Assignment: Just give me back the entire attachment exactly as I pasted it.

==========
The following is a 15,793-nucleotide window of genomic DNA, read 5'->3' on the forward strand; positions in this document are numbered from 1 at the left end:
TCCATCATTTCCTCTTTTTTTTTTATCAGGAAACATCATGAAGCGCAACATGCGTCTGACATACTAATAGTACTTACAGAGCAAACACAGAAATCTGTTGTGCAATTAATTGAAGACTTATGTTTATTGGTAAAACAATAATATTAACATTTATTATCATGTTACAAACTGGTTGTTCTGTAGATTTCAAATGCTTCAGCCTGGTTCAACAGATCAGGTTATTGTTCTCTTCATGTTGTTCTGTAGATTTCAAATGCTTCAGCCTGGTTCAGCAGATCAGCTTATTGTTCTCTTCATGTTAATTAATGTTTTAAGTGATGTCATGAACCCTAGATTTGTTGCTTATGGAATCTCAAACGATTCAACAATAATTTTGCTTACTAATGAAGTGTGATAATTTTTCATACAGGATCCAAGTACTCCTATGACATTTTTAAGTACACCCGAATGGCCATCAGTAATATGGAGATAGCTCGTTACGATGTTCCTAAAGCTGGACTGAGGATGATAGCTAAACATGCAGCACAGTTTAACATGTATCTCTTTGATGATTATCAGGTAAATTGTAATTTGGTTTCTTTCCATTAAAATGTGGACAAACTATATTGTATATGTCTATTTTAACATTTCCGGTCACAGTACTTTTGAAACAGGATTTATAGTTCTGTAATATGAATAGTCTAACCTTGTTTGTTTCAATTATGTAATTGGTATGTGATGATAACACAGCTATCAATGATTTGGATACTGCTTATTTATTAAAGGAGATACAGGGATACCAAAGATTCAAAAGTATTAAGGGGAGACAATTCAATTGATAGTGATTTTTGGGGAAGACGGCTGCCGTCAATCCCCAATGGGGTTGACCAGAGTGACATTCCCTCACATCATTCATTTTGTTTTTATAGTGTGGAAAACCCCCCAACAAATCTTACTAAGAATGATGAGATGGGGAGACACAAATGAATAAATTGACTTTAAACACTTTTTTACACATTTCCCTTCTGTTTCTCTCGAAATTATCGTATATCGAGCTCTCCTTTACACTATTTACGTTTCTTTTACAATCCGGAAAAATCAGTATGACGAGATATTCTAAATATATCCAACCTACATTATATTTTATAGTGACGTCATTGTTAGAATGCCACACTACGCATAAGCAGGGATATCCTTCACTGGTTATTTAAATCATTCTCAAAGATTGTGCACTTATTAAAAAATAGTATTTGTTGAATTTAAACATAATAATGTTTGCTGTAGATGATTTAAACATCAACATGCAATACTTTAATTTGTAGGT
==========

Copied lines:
The following is a 15,793-nucleotide window of genomic DNA, read 5'->3' on the forward strand; positions in this document are numbered from 1 at the left end:
TCCATCATTTCCTCTTTTTTTTTTATCAGGAAACATCATGAAGCGCAACATGCGTCTGACATACTAATAGTACTTACAGAGCAAACACAGAAATCTGTTGTGCAATTAATTGAAGACTTATGTTTATTGGTAAAACAATAATATTAACATTTATTATCATGTTACAAACTGGTTGTTCTGTAGATTTCAAATGCTTCAGCCTGGTTCAACAGATCAGGTTATTGTTCTCTTCATGTTGTTCTGTAGATTTCAAATGCTTCAGCCTGGTTCAGCAGATCAGCTTATTGTTCTCTTCATGTTAATTAATGTTTTAAGTGATGTCATGAACCCTAGATTTGTTGCTTATGGAATCTCAAACGATTCAACAATAATTTTGCTTACTAATGAAGTGTGATAATTTTTCATACAGGATCCAAGTACTCCTATGACATTTTTAAGTACACCCGAATGGCCATCAGTAATATGGAGATAGCTCGTTACGATGTTCCTAAAGCTGGACTGAGGATGATAGCTAAACATGCAGCACAGTTTAACATGTATCTCTTTGATGATTATCAGGTAAATTGTAATTTGGTTTCTTTCCATTAAAATGTGGACAAACTATATTGTATATGTCTATTTTAACATTTCCGGTCACAGTACTTTTGAAACAGGATTTATAGTTCTGTAATATGAATAGTCTAACCTTGTTTGTTTCAATTATGTAATTGGTATGTGATGATAACACAGCTATCAATGATTTGGATACTGCTTATTTATTAAAGGAGATACAGGGATACCAAAGATTCAAAAGTATTAAGGGGAGACAATTCAATTGATAGTGATTTTTGGGGAAGACGGCTGCCGTCAATCCCCAATGGGGTTGACCAGAGTGACATTCCCTCACATCATTCATTTTGTTTTTATAGTGTGGAAAACCCCCCAACAAATCTTACTAAGAATGATGAGATGGGGAGACACAAATGAATAAATTGACTTTAAACACTTTTTTACACATTTCCCTTCTGTTTCTCTCGAAATTATCGTATATCGAGCTCTCCTTTACACTATTTACGTTTCTTTTACAATCCGGAAAAATCAGTATGACGAGATATTCTAAATATATCCAACCTACATTATATTTTATAGTGACGTCATTGTTAGAATGCCACACTACGCATAAGCAGGGATATCCTTCACTGGTTATTTAAATCATTCTCAAAGATTGTGCACTTATTAAAAAATAGTATTTGTTGAATTTAAACATAATAATGTTTGCTGTAGATGATTTAAACATCAACATGCAATACTTTAATTTGTAGGT